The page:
Cutler Institute for Health and Social Policy

News: Maine Rural Health Research Center

Health Policy and Politics 5th edition book cover
Children's Health Policy: Promising Starts, Disappointing Outcomes, co-authored by Beth Kilbreth, PhD (Muskie School faculty, retired) and Erika Ziller, PhD (Deputy Director, Maine Rural Health Research Center), explores the many federal and state programs addressing the health concerns of children. This chapter is part of a collection of writings on the factors that shape the US healthcare system and policy, published in the 5th edition of Health Politics and Policy, a widely used text in university courses on health policy.
Rural Public Health book cover
In this new book, Rural Public Health: Best Practices and Preventive Models, invited authors from the Maine Rural Health Research Center discuss rural health issues from the perspectives of public health and prevention.
John Gale was elected to the National Rural Health Association’s (NRHA) Board of Trustees as chair of the Research and Education Constituency Group.
Karen Pearson and Erika Ziller each presented findings from their research on The Evidence for Community Paramedicine in Rural Areas and Rural Implementation and Impact of Medicaid. John Gale gave two presentations on Rural Health Clinics (Identifying Relevant Quality Measures and Readiness for Practice Transformation) as well as on Critical Access Hospital Community Activities under Health Reform. Zach Croll displayed his findings from the Critical Access Hospital Community Benefit project as part of the NRHA poster session.
John Gale publishes article on rural veterans' health care issues. Evolving population trends — the aging of rural veterans, the growing number of female veterans and rates of homelessness among veterans — place significant demands on VA and rural delivery systems. Coordination among health care providers is essential to increasing the availability of services and expanding veteran outreach programs.
Journal of Rural Health cover
The Affordable Care Act (ACA) requires Health Insurance Exchanges (HIEs) to specify network adequacy standards for the Qualified Health Plans (QHPs) they offer to consumers. This article, authored by research staff at the Maine Rural Health Research Center, USM Muskie School, examines rural issues surrounding network adequacy standards, and offers recommendations for crafting standards that optimize rural access.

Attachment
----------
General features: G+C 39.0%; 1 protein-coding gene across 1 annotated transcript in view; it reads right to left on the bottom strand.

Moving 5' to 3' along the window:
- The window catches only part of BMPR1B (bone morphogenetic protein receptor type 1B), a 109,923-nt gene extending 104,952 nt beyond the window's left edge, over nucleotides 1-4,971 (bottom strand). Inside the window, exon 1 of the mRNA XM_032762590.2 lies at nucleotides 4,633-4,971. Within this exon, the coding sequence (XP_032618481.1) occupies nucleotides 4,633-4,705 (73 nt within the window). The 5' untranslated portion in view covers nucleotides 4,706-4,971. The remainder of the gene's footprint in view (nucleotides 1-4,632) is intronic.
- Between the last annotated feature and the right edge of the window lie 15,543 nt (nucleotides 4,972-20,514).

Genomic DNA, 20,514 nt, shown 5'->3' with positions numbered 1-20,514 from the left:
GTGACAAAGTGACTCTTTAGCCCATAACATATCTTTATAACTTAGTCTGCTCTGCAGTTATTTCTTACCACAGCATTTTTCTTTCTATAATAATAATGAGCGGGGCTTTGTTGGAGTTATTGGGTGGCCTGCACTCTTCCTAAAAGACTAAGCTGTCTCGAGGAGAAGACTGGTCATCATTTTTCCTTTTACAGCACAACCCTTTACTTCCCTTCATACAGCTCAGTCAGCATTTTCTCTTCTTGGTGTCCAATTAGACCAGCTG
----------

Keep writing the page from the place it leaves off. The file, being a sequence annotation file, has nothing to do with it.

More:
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Dr. Ziller to speak on Rural Implementation and Impact of Medicaid Expansions

The impact of the ACA Medicaid expansion on health care coverage and access in rural areas is largely unknown and will depend on the different state policy contexts in which the expansions are implemented and on existing system capacity. Understanding how many rural residents are likely to become newly eligible for Medicaid under the ACA, as well as their characteristics and health status, will provide important information to aid policymakers in structuring outreach and enrollment strategies and ensuring that the healthcare infrastructure and delivery systems in rural areas can address the needs of these individuals.

On March 18th, Dr. Ziller, Deputy Director of the Maine Rural Health Research Center at the University of Southern Maine, will present via a SHARE webinar, nationally representative information identifying rural-urban differences among low-income non-elderly adults (18 to 65) in the following areas:

  • Medicaid eligibility, pre-ACA
  • Medicaid participation, pre-ACA
  • New Medicaid eligibility in 2014

Dr. Ziller will also analyze the characteristics associated with any rural-urban differences in the above areas. Characteristics to be considered include age, gender, employment, education, income, Census region, health status, current relationship to primary care provider, primary care supply, and FQHC availability.

This webinar is based on Dr. Ziller's research under a State Health Access Reform Evaluation (SHARE) grant to inform federal and state implementation of the ACA Medicaid expansion by estimating the size and characteristics of the rural population likely to be newly eligible.
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